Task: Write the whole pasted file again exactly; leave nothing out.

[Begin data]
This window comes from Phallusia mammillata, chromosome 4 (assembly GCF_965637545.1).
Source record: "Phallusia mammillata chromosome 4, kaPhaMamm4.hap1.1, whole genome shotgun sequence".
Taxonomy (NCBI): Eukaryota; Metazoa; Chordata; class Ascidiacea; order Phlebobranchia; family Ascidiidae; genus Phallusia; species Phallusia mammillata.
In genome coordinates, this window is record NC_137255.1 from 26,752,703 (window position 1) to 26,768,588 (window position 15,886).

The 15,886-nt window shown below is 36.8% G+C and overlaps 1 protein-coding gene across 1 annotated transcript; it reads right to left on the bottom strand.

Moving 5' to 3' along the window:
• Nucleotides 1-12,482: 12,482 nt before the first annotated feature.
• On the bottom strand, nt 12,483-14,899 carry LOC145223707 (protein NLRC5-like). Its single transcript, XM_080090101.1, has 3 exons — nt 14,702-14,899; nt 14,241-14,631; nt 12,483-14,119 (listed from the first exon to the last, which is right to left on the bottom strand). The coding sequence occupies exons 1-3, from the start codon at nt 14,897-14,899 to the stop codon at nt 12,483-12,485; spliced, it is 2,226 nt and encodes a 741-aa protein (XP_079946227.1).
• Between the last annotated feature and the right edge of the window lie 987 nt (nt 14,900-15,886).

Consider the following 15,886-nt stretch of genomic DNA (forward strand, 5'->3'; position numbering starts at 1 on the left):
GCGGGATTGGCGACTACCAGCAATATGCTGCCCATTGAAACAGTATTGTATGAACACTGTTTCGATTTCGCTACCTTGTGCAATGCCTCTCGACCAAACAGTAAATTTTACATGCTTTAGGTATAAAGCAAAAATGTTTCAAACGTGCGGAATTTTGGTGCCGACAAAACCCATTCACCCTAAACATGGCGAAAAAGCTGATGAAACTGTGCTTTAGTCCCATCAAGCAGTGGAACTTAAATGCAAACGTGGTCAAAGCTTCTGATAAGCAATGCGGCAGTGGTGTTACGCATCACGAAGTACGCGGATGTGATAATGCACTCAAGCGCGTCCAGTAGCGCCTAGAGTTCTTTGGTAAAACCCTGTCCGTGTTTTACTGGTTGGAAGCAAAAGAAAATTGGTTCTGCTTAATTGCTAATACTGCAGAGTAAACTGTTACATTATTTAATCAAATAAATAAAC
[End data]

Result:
This window comes from Phallusia mammillata, chromosome 4 (assembly GCF_965637545.1).
Source record: "Phallusia mammillata chromosome 4, kaPhaMamm4.hap1.1, whole genome shotgun sequence".
Taxonomy (NCBI): Eukaryota; Metazoa; Chordata; class Ascidiacea; order Phlebobranchia; family Ascidiidae; genus Phallusia; species Phallusia mammillata.
In genome coordinates, this window is record NC_137255.1 from 26,752,703 (window position 1) to 26,768,588 (window position 15,886).

The 15,886-nt window shown below is 36.8% G+C and overlaps 1 protein-coding gene across 1 annotated transcript; it reads right to left on the bottom strand.

Moving 5' to 3' along the window:
• Nucleotides 1-12,482: 12,482 nt before the first annotated feature.
• On the bottom strand, nt 12,483-14,899 carry LOC145223707 (protein NLRC5-like). Its single transcript, XM_080090101.1, has 3 exons — nt 14,702-14,899; nt 14,241-14,631; nt 12,483-14,119 (listed from the first exon to the last, which is right to left on the bottom strand). The coding sequence occupies exons 1-3, from the start codon at nt 14,897-14,899 to the stop codon at nt 12,483-12,485; spliced, it is 2,226 nt and encodes a 741-aa protein (XP_079946227.1).
• Between the last annotated feature and the right edge of the window lie 987 nt (nt 14,900-15,886).

Consider the following 15,886-nt stretch of genomic DNA (forward strand, 5'->3'; position numbering starts at 1 on the left):
GCGGGATTGGCGACTACCAGCAATATGCTGCCCATTGAAACAGTATTGTATGAACACTGTTTCGATTTCGCTACCTTGTGCAATGCCTCTCGACCAAACAGTAAATTTTACATGCTTTAGGTATAAAGCAAAAATGTTTCAAACGTGCGGAATTTTGGTGCCGACAAAACCCATTCACCCTAAACATGGCGAAAAAGCTGATGAAACTGTGCTTTAGTCCCATCAAGCAGTGGAACTTAAATGCAAACGTGGTCAAAGCTTCTGATAAGCAATGCGGCAGTGGTGTTACGCATCACGAAGTACGCGGATGTGATAATGCACTCAAGCGCGTCCAGTAGCGCCTAGAGTTCTTTGGTAAAACCCTGTCCGTGTTTTACTGGTTGGAAGCAAAAGAAAATTGGTTCTGCTTAATTGCTAATACTGCAGAGTAAACTGTTACATTATTTAATCAAATAAATAAAC